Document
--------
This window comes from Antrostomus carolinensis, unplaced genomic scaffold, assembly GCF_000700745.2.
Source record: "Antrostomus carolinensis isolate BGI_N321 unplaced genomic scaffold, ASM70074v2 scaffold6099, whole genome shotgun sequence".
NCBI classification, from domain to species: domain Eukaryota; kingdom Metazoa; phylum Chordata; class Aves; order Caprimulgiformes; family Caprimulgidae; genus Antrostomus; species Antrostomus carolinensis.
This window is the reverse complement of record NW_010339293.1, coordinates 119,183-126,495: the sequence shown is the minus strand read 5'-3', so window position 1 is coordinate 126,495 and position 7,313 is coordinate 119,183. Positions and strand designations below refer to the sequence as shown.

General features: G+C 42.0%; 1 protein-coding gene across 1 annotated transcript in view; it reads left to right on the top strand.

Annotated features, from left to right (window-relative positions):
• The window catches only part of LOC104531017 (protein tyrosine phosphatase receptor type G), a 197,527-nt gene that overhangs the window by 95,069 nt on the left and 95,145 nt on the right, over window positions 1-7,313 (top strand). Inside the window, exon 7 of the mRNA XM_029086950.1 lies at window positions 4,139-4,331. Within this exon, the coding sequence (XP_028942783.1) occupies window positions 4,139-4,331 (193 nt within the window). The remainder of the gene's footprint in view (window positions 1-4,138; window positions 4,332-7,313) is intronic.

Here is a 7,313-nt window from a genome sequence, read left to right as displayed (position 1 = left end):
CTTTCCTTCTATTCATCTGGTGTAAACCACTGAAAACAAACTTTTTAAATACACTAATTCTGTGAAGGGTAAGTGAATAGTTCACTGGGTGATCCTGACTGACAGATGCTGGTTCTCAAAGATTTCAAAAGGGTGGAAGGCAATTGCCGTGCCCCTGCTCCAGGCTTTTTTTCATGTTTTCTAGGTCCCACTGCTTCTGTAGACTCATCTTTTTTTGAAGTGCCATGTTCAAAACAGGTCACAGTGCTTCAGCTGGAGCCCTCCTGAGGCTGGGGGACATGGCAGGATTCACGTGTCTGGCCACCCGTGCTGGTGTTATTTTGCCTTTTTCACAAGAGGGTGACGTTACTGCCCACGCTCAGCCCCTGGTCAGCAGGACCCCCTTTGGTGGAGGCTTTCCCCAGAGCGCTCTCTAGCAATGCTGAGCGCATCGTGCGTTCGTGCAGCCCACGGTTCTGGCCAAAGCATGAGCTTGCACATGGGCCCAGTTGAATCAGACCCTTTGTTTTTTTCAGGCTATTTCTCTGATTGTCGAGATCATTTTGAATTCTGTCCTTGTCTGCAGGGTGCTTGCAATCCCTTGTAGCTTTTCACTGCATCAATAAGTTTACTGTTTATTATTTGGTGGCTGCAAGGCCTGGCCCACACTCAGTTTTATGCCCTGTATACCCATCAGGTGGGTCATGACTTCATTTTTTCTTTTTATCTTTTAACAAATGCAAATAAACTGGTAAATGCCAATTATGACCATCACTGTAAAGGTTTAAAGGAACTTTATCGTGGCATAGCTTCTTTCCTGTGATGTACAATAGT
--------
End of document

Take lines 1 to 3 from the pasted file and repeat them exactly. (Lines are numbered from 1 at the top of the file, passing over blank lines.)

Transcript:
This window comes from Antrostomus carolinensis, unplaced genomic scaffold, assembly GCF_000700745.2.
Source record: "Antrostomus carolinensis isolate BGI_N321 unplaced genomic scaffold, ASM70074v2 scaffold6099, whole genome shotgun sequence".
NCBI classification, from domain to species: domain Eukaryota; kingdom Metazoa; phylum Chordata; class Aves; order Caprimulgiformes; family Caprimulgidae; genus Antrostomus; species Antrostomus carolinensis.